Two classes of micron-sized stationary phases have been encountered in this sec- tion: silica particles and cross-linked polymer resin beads. Both materials are porous, with pore sizes ranging from approximately 50 to 4000 Å for silica particles and from 50 to 1,000,000 Å for divinylbenzene cross-linked polystyrene resins. In size-exclusion chromatography, also called molecular-exclusion or gel-permeation chromatography, separation is based on the solute’s ability to enter into the pores of the column packing. Smaller solutes spend proportionally more time within the pores and, consequently, take longer to elute from the column.
The size selectivity of a particular packing is not infinite, but is limited to a moderate range. All solutes significantly smaller than the pores move through the column’s entire volume and elute simultaneously, with a retention volume, Vr, of
Vr = Vi + Vo ……………..12.32
where Vi is the volume of mobile phase occupying the packing material’s pore space, and Vo is volume of mobile phase in the remainder of the column. The maxi- mum size for which equation 12.32 holds is the packing material’s inclusion limit or permeation limit. All solutes too large to enter the pores elute simultaneously with a retention volume of
Vr = Vo ……………..12.33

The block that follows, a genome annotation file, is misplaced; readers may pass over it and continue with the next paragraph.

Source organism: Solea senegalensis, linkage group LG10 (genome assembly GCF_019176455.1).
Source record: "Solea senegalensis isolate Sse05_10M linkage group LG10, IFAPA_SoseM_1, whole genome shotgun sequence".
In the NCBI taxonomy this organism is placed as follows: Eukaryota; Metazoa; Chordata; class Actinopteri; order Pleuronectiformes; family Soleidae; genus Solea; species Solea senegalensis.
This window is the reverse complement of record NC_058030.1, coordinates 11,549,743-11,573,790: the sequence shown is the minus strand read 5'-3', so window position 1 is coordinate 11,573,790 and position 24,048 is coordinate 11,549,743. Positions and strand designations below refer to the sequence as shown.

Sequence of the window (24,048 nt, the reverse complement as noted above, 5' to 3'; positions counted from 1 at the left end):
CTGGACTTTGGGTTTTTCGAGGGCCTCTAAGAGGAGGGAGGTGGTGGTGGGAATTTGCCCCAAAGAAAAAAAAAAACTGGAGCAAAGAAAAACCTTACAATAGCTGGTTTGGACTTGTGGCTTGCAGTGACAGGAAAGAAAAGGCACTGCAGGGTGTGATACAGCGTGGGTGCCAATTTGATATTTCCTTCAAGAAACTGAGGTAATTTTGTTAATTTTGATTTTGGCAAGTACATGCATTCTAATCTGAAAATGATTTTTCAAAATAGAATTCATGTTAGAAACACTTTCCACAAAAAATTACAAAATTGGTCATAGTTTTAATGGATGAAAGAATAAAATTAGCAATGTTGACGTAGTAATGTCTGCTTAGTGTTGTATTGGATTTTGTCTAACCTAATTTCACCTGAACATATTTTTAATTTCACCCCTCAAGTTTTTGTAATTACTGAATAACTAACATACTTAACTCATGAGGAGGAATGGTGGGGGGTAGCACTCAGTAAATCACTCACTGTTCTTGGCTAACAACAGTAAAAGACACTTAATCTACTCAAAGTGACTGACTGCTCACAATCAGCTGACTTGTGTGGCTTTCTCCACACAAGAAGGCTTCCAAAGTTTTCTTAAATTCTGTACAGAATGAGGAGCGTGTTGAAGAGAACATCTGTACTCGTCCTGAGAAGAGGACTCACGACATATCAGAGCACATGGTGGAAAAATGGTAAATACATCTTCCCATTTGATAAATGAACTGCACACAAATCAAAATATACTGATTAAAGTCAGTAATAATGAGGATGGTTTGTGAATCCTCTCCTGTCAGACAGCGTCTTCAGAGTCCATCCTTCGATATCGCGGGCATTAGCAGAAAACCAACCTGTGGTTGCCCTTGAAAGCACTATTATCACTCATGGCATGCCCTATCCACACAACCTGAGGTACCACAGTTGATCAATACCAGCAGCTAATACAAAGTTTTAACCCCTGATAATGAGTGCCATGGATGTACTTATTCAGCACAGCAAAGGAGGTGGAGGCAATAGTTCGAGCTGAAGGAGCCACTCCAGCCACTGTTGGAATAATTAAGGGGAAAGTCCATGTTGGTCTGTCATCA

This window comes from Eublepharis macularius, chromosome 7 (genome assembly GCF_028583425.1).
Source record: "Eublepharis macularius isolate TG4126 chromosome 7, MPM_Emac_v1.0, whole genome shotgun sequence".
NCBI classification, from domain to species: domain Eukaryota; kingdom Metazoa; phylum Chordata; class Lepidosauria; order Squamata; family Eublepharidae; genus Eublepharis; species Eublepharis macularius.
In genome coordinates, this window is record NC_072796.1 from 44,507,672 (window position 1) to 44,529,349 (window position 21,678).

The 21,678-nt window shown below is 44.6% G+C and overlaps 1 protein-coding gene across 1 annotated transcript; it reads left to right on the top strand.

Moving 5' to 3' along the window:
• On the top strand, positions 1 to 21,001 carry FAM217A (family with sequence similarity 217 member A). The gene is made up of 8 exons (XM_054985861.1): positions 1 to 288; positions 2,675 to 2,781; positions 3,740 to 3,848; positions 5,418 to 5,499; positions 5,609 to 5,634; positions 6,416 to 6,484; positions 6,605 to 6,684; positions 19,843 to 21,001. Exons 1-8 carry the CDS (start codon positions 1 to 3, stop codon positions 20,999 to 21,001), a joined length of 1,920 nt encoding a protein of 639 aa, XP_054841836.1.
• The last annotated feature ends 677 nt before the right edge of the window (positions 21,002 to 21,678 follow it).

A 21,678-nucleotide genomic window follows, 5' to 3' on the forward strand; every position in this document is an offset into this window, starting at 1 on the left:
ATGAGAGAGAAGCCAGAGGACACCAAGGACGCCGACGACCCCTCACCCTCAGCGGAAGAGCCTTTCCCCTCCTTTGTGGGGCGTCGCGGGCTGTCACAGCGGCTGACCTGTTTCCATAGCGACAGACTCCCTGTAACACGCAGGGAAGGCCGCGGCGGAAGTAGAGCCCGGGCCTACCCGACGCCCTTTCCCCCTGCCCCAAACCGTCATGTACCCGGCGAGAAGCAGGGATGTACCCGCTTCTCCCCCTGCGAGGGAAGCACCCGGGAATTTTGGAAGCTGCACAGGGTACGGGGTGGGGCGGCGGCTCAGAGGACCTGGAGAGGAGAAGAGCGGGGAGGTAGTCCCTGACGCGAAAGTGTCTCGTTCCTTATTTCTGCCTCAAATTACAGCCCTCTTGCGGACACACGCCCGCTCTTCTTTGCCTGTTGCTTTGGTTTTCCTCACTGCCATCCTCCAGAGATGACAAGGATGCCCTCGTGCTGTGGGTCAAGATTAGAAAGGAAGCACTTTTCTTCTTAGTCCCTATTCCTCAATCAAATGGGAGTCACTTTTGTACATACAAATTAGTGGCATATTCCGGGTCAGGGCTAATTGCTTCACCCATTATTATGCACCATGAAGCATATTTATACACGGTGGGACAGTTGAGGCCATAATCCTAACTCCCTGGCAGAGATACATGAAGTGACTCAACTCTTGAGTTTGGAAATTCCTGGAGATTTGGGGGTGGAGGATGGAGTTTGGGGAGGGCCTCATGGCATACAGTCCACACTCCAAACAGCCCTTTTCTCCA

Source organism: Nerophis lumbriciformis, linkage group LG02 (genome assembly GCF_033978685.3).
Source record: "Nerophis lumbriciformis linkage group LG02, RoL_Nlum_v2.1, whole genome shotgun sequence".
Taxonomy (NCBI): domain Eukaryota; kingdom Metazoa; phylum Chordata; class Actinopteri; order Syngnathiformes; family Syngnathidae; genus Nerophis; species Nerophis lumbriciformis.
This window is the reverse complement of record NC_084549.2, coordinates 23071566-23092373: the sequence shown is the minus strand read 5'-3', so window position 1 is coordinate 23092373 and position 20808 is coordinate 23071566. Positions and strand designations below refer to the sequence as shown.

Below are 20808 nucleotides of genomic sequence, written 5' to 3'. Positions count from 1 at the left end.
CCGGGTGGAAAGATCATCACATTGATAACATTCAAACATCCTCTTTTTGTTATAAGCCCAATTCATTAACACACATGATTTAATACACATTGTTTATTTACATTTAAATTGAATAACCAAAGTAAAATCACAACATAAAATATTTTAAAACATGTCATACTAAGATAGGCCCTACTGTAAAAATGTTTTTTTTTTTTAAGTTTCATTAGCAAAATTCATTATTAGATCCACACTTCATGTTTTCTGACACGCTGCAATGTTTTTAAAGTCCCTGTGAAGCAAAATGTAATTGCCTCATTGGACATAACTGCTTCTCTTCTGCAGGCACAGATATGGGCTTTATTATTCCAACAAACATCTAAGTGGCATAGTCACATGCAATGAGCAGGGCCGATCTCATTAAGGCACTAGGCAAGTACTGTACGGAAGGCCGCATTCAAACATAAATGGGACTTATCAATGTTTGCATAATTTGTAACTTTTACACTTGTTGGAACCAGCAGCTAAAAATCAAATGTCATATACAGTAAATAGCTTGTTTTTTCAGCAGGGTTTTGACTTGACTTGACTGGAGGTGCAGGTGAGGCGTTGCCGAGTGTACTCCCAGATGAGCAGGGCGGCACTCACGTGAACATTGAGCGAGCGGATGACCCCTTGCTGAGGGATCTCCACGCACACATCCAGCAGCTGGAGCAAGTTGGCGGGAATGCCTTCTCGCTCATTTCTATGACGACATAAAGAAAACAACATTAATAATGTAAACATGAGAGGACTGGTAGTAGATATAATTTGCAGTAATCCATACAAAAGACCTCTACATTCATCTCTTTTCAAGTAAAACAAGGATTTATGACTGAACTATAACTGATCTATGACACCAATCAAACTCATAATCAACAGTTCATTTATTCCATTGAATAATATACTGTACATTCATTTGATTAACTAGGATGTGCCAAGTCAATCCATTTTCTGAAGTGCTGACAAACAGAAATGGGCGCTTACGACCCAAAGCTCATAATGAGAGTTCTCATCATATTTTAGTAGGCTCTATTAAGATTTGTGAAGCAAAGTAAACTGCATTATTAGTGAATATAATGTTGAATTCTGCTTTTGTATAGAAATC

Equation 12.33 defines the packing material’s exclusion limit.
In between the inclusion limit and the exclusion limit, each solute spends an amount of time in the pore space proportional to its size. The retention volume for a solute is
Vr = Vo + DVi ……………..12.34
where D is the solute’s distribution ratio, which ranges from 0 at the exclusion limit to 1 at the inclusion limit. The validity of equation 12.34 requires that size exclusion be the only interaction between the solute and the stationary phase responsible for the separation. To this end, silica particles used for size exclusion are deactivated as described earlier, and polymer resins are synthesized without exchange sites.
Size-exclusion chromatography provides a rapid means for separating larger mol- ecules, including polymers and biomolecules. Figure 12.35 shows the application of size-exclusion chromatography for the analysis of protein mixtures. In Figure 12.35a, a column packing with 300 Å pores, with an inclusion limit of 7500 g/mol and an exclu- sion limit of 1.2 x 106 g/mol, is used to separate a mixture of three proteins. Mixtures containing a wider range of formula weights can be separated by joining together sev- eral columns in series. Figure 12.35b shows an example spanning an inclusion limit of 4000 g/mol and an exclusion limit of 7.5 x 106 g/mol.
Another important application is for the determination of formula weights. Calibration curves of log(formula weight) versus Vr are prepared between the exclu- sion limit and inclusion limit (Figure 12.36). Since the retention volume is, to some degree, a function of a solute’s size and shape, reasonably accurate determinations of formula weight are possible only if the standards are carefully chosen to mini- mize the effect of shape.
Size-exclusion chromatography can be carried out using conventional HPLC instrumentation, replacing the HPLC column with an appropriate size-exclusion column. A UV/Vis detector is the most common means for obtaining the chromatogram.
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